With an irrigation service contract, the customer pays you a monthly or annual fee to perform general maintenance duties on his irrigation system on a regular basis. This gives you a stable, reliable income, and helps keep the customer’s system in tip-top shape.
A contract like this might include not only winterization, but also spring start-up, to get the system functioning again once winter is over. Spring is a good time to make any repairs the system might need. A service contract could also include monthly or bi-monthly system “check-ups.”
Sprinkler heads can be prone to all kinds of abuse—children or pets may kick them, lawn mowers may run into them—and any kind of impact can misdirect the stream of water. What once was aimed onto the turf, or a certain shrub, is suddenly delivering more water to the hardscape or fence. This both wastes water and stresses plants.
Worse, because many customers run their irrigation systems at night to prevent evaporation, they will have no idea that their lawn has a brown spot because the sprinklers are watering the patio. All they’ll see is the brown spot, and wonder why it’s there. If you’re coming by once a month, you can nip problems like this in the bud. A simple adjustment to a sprinkler head can save what could amount to many gallons of water, and keep plants healthy.
Monthly maintenance could also include reprogramming controllers to prevent over-watering in November and under-watering in July. This too can save a significant amount of water—in November, the landscape needs only a fraction of what it does in July, but clients won’t make this adjustment on their own.
The benefits to the customer aren’t just about conserving water and saving the environment, however. As an added benefit, the reduction in the amount of water being wasted on his landscape can have a positive impact on his water bill. The less he’s irrigating, the less he’s paying the water company, and he has you to thank for it.
While winterization is important, you shouldn’t look at it as a once-ayear service to perform in autumn and forget about until the next cold snap.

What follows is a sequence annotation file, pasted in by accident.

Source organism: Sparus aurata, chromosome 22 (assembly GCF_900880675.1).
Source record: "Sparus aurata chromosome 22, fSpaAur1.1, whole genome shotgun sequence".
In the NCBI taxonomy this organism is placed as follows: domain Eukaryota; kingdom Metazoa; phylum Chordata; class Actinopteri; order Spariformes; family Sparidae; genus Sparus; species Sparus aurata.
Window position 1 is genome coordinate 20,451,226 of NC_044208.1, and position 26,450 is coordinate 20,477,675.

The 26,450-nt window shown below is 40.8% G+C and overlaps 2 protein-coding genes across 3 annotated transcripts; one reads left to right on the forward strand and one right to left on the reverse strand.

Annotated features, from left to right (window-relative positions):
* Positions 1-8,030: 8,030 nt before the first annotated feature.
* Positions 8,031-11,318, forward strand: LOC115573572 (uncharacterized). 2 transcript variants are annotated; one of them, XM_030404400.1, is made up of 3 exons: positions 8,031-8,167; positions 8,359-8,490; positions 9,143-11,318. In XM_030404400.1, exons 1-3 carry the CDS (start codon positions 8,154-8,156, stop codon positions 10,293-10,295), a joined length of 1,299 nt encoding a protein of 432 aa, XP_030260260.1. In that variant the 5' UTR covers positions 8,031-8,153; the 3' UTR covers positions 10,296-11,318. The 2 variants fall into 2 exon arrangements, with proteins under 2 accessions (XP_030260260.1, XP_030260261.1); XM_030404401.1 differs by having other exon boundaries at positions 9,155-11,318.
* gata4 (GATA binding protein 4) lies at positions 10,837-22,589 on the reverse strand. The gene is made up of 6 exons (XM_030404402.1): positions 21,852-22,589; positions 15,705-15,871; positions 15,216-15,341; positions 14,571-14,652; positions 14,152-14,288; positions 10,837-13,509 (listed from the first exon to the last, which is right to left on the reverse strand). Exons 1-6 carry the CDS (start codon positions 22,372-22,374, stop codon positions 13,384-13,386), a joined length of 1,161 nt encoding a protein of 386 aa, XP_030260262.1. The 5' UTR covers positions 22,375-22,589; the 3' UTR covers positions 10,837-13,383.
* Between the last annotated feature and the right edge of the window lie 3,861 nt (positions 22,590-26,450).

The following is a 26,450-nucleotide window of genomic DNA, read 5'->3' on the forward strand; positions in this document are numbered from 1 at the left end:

Basic winterization check lists
Water from the city:
~Turn off the water source.
~Drain the pipes and winterize the backflow prevention valve by removing and draining it.
~Blow out the pipes with an air compressor, using between 40-90psi of pressure. (Remember to open a valve before you turn the compressor on, or you could burst the line or send the sprinkler heads flying.)
~Turn off the air compressor when you stop seeing surges of water, and instead see only a fine mist or just air.
~Wire-tie the main valve into the shut-off position.
~You can even mark it with a tag that says, “ Winterized by __________ on __/__/__.”
Water from a pump station:
~Turn off and disconnect the control panel.
~Drain water from all manifolds and supply lines. Leave all drains open throughout winter.
~Depending on the pressure transducer, either remove the water line connection, or remove the transducer entirely and store it in a heated area until spring.
~Flush both the pilot and main valve with a 50/50 solution of water and an environmentally-safe antifreeze.
~Open the petcocks at the bottom of each check valve and install new corrosion inhibitors on the electrical control panel.
~Open any electrically-actuated butterfly valves (EBV) about halfway.
~Remove any piping that would remain in standing water all winter.
~Drain all standing water from the pump cases by removing plugs, opening valves, loosening bolts, etc.